Female teachers having inappropriate relationships with male students grab all the headlines. However, the reverse is actually far more prevalent, and this is perhaps why it grabs fewer headlines than the same type of crime committed by females. Recently, a male teacher at Bartlett High School has been fired after reports surfaced of misconduct with students dating back to 2008. The teacher had been with the school for over 25 years. In this article, we will discuss the circumstances that led to his discharge and arrest.
What Happens Now?
Currently, the situation is still under investigation. The school board reached a unanimous decision to fire the teacher and recommended that his teaching license be revoked. They simultaneously filed reports with the Illinois Department of Children and Families, the Board of Education, and forwarded the results of their investigation to the State’s attorney. Thus far, however, no sex crime charges have been filed. That could change soon.
Similar Cases Resulting in Charges
It is unclear from the article what the extent of the sexual abuse was. The district has an interest in minimizing their employee’s wrongdoing while convincing parents that they have their student’s best interests at heart; the district has every incentive to quash details concerning the abuse.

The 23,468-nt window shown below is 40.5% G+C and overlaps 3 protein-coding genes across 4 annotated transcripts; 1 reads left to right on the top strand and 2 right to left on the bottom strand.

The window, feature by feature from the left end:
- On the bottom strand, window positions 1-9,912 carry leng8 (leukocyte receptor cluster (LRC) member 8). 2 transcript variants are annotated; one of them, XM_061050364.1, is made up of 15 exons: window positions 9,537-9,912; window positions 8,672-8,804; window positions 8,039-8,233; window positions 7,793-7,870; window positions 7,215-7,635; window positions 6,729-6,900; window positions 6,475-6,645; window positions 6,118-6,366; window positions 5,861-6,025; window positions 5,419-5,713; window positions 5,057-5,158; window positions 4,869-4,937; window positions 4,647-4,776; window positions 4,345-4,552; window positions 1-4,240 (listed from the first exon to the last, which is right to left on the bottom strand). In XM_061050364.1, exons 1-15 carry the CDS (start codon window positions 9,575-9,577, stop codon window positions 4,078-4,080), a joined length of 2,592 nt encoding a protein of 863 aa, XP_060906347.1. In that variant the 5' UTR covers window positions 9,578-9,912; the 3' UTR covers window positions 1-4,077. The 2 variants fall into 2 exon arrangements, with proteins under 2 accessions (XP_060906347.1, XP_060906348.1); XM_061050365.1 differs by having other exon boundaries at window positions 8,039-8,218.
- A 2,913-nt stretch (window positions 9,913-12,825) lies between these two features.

A similar case involving a female teacher and a special education student occurred in Chicago in February. 33-year-old Sara Damyan was charged with criminal sexual assault of a victim between the ages of 13 and 17. The teacher in the above case will face similar charges and may face multiple counts each relating to an individual incident.
Illinois’ criminal sexual abuse statute makes it a class-1 felony when someone over the age of 18 in a position of trust or power over another initiates a sexual relationship with an individual between the ages of 13 and 17. Class-1 felonies carry prison sentences of up to 15 years with a minimum of four years. However, if any of a number of aggravating factors are involved, an extended sentence may go as high as 15-30 years. The question becomes: What factors were at play when the defendant enticed the minor to sex? In the case of a teacher who has considerable power and authority over his students, the courts do not look kindly on their use of that authority for sexual gratification.
Attorneys for such defendants can attack the credibility of those who are making the allegations, but this is very tricky business, and rape shield laws factor in heavily, especially when a child is concerned. In cases where there are multiple students or a history of abuse going back a decade, discrediting the complainants is not an effective strategy, as Harvey Weinstein found out.
Attorneys then focus on the perpetrator as a victim of similar crimes in his own life, which can lead to decreased impulse control, sex addiction, mood disturbances, and the allure of inappropriate relationships.
Talk to a Chicago Criminal Defense Attorney
David Freidberg represents those charged with serious crimes in the Chicago area. Call us today at (312) 560-7100 to learn more about how we can help.